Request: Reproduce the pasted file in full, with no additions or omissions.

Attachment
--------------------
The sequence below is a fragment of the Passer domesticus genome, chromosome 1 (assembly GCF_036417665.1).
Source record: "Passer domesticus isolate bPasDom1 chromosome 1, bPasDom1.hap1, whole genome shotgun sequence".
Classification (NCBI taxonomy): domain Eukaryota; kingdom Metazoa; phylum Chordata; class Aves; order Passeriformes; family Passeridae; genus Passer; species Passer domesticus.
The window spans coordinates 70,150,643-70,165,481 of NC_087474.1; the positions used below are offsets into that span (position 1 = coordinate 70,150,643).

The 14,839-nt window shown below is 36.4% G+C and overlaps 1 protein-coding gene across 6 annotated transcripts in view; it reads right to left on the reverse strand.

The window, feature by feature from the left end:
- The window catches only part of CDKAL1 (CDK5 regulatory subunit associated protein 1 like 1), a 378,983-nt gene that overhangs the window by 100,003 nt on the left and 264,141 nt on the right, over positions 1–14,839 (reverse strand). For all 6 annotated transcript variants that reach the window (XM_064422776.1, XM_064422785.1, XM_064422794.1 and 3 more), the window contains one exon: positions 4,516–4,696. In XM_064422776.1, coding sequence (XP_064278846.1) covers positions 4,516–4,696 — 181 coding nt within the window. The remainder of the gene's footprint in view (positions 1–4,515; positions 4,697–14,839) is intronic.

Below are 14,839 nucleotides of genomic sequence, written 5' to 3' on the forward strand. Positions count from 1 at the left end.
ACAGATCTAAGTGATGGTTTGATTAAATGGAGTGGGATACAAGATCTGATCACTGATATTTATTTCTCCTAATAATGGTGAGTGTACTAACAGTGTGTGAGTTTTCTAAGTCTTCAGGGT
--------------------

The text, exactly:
The sequence below is a fragment of the Passer domesticus genome, chromosome 1 (assembly GCF_036417665.1).
Source record: "Passer domesticus isolate bPasDom1 chromosome 1, bPasDom1.hap1, whole genome shotgun sequence".
Classification (NCBI taxonomy): domain Eukaryota; kingdom Metazoa; phylum Chordata; class Aves; order Passeriformes; family Passeridae; genus Passer; species Passer domesticus.
The window spans coordinates 70,150,643-70,165,481 of NC_087474.1; the positions used below are offsets into that span (position 1 = coordinate 70,150,643).

The 14,839-nt window shown below is 36.4% G+C and overlaps 1 protein-coding gene across 6 annotated transcripts in view; it reads right to left on the reverse strand.

The window, feature by feature from the left end:
- The window catches only part of CDKAL1 (CDK5 regulatory subunit associated protein 1 like 1), a 378,983-nt gene that overhangs the window by 100,003 nt on the left and 264,141 nt on the right, over positions 1–14,839 (reverse strand). For all 6 annotated transcript variants that reach the window (XM_064422776.1, XM_064422785.1, XM_064422794.1 and 3 more), the window contains one exon: positions 4,516–4,696. In XM_064422776.1, coding sequence (XP_064278846.1) covers positions 4,516–4,696 — 181 coding nt within the window. The remainder of the gene's footprint in view (positions 1–4,515; positions 4,697–14,839) is intronic.

Below are 14,839 nucleotides of genomic sequence, written 5' to 3' on the forward strand. Positions count from 1 at the left end.
ACAGATCTAAGTGATGGTTTGATTAAATGGAGTGGGATACAAGATCTGATCACTGATATTTATTTCTCCTAATAATGGTGAGTGTACTAACAGTGTGTGAGTTTTCTAAGTCTTCAGGGT